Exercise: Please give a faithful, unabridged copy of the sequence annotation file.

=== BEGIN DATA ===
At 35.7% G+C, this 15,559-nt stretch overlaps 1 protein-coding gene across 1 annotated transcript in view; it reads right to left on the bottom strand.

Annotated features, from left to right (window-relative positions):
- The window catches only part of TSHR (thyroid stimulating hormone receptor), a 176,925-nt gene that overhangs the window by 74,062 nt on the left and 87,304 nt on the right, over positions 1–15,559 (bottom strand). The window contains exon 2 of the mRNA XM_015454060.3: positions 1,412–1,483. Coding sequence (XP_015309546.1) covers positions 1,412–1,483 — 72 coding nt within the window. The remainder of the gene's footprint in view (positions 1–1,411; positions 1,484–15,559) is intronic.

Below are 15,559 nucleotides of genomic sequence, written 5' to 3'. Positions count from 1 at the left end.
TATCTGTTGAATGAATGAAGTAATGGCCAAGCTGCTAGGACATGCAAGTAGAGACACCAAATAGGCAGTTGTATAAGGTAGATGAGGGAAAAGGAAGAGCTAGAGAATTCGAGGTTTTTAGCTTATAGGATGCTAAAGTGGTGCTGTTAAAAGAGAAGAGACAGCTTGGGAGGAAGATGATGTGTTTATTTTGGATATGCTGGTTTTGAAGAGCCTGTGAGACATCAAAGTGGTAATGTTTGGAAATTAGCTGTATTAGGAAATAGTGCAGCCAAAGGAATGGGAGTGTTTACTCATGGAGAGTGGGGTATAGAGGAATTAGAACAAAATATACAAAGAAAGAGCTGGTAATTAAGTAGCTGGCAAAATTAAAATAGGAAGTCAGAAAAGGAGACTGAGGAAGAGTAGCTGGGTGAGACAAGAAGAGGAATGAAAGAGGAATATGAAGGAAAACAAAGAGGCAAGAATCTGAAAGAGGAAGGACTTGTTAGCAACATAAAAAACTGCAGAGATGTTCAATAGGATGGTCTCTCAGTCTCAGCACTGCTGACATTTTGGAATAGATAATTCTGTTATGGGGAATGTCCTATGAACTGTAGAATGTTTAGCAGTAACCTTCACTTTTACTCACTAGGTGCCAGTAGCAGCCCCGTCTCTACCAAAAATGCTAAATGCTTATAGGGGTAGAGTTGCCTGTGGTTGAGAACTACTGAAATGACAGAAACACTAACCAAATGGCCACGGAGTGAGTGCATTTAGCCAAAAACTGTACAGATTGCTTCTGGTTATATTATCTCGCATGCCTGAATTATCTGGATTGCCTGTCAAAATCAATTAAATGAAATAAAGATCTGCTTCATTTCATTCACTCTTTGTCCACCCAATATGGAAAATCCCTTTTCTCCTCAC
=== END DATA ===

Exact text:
At 35.7% G+C, this 15,559-nt stretch overlaps 1 protein-coding gene across 1 annotated transcript in view; it reads right to left on the bottom strand.

Annotated features, from left to right (window-relative positions):
- The window catches only part of TSHR (thyroid stimulating hormone receptor), a 176,925-nt gene that overhangs the window by 74,062 nt on the left and 87,304 nt on the right, over positions 1–15,559 (bottom strand). The window contains exon 2 of the mRNA XM_015454060.3: positions 1,412–1,483. Coding sequence (XP_015309546.1) covers positions 1,412–1,483 — 72 coding nt within the window. The remainder of the gene's footprint in view (positions 1–1,411; positions 1,484–15,559) is intronic.

Below are 15,559 nucleotides of genomic sequence, written 5' to 3'. Positions count from 1 at the left end.
TATCTGTTGAATGAATGAAGTAATGGCCAAGCTGCTAGGACATGCAAGTAGAGACACCAAATAGGCAGTTGTATAAGGTAGATGAGGGAAAAGGAAGAGCTAGAGAATTCGAGGTTTTTAGCTTATAGGATGCTAAAGTGGTGCTGTTAAAAGAGAAGAGACAGCTTGGGAGGAAGATGATGTGTTTATTTTGGATATGCTGGTTTTGAAGAGCCTGTGAGACATCAAAGTGGTAATGTTTGGAAATTAGCTGTATTAGGAAATAGTGCAGCCAAAGGAATGGGAGTGTTTACTCATGGAGAGTGGGGTATAGAGGAATTAGAACAAAATATACAAAGAAAGAGCTGGTAATTAAGTAGCTGGCAAAATTAAAATAGGAAGTCAGAAAAGGAGACTGAGGAAGAGTAGCTGGGTGAGACAAGAAGAGGAATGAAAGAGGAATATGAAGGAAAACAAAGAGGCAAGAATCTGAAAGAGGAAGGACTTGTTAGCAACATAAAAAACTGCAGAGATGTTCAATAGGATGGTCTCTCAGTCTCAGCACTGCTGACATTTTGGAATAGATAATTCTGTTATGGGGAATGTCCTATGAACTGTAGAATGTTTAGCAGTAACCTTCACTTTTACTCACTAGGTGCCAGTAGCAGCCCCGTCTCTACCAAAAATGCTAAATGCTTATAGGGGTAGAGTTGCCTGTGGTTGAGAACTACTGAAATGACAGAAACACTAACCAAATGGCCACGGAGTGAGTGCATTTAGCCAAAAACTGTACAGATTGCTTCTGGTTATATTATCTCGCATGCCTGAATTATCTGGATTGCCTGTCAAAATCAATTAAATGAAATAAAGATCTGCTTCATTTCATTCACTCTTTGTCCACCCAATATGGAAAATCCCTTTTCTCCTCAC